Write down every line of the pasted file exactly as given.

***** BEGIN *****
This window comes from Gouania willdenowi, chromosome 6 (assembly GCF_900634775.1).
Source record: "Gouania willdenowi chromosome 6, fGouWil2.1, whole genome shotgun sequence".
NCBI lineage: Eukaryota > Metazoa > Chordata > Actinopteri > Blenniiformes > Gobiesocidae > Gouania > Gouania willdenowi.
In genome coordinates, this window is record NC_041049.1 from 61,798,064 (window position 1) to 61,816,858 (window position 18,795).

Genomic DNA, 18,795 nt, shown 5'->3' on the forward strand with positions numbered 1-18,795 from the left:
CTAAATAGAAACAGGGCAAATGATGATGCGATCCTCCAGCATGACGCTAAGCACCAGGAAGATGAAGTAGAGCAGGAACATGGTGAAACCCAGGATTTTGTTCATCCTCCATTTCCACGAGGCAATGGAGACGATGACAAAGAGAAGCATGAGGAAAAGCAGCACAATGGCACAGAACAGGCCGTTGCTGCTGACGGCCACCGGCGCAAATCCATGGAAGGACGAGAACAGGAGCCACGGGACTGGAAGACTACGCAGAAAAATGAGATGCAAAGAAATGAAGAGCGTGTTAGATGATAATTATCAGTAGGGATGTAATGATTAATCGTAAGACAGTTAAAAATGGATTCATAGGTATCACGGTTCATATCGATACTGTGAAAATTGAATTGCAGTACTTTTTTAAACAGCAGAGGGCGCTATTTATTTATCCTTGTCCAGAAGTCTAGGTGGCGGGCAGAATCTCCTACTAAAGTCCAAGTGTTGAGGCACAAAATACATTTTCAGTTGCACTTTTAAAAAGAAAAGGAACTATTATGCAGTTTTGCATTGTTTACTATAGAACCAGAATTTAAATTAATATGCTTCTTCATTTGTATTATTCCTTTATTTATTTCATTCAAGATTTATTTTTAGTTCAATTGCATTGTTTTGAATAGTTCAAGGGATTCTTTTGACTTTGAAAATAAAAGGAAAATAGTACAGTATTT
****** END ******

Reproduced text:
This window comes from Gouania willdenowi, chromosome 6 (assembly GCF_900634775.1).
Source record: "Gouania willdenowi chromosome 6, fGouWil2.1, whole genome shotgun sequence".
NCBI lineage: Eukaryota > Metazoa > Chordata > Actinopteri > Blenniiformes > Gobiesocidae > Gouania > Gouania willdenowi.
In genome coordinates, this window is record NC_041049.1 from 61,798,064 (window position 1) to 61,816,858 (window position 18,795).

Genomic DNA, 18,795 nt, shown 5'->3' on the forward strand with positions numbered 1-18,795 from the left:
CTAAATAGAAACAGGGCAAATGATGATGCGATCCTCCAGCATGACGCTAAGCACCAGGAAGATGAAGTAGAGCAGGAACATGGTGAAACCCAGGATTTTGTTCATCCTCCATTTCCACGAGGCAATGGAGACGATGACAAAGAGAAGCATGAGGAAAAGCAGCACAATGGCACAGAACAGGCCGTTGCTGCTGACGGCCACCGGCGCAAATCCATGGAAGGACGAGAACAGGAGCCACGGGACTGGAAGACTACGCAGAAAAATGAGATGCAAAGAAATGAAGAGCGTGTTAGATGATAATTATCAGTAGGGATGTAATGATTAATCGTAAGACAGTTAAAAATGGATTCATAGGTATCACGGTTCATATCGATACTGTGAAAATTGAATTGCAGTACTTTTTTAAACAGCAGAGGGCGCTATTTATTTATCCTTGTCCAGAAGTCTAGGTGGCGGGCAGAATCTCCTACTAAAGTCCAAGTGTTGAGGCACAAAATACATTTTCAGTTGCACTTTTAAAAAGAAAAGGAACTATTATGCAGTTTTGCATTGTTTACTATAGAACCAGAATTTAAATTAATATGCTTCTTCATTTGTATTATTCCTTTATTTATTTCATTCAAGATTTATTTTTAGTTCAATTGCATTGTTTTGAATAGTTCAAGGGATTCTTTTGACTTTGAAAATAAAAGGAAAATAGTACAGTATTT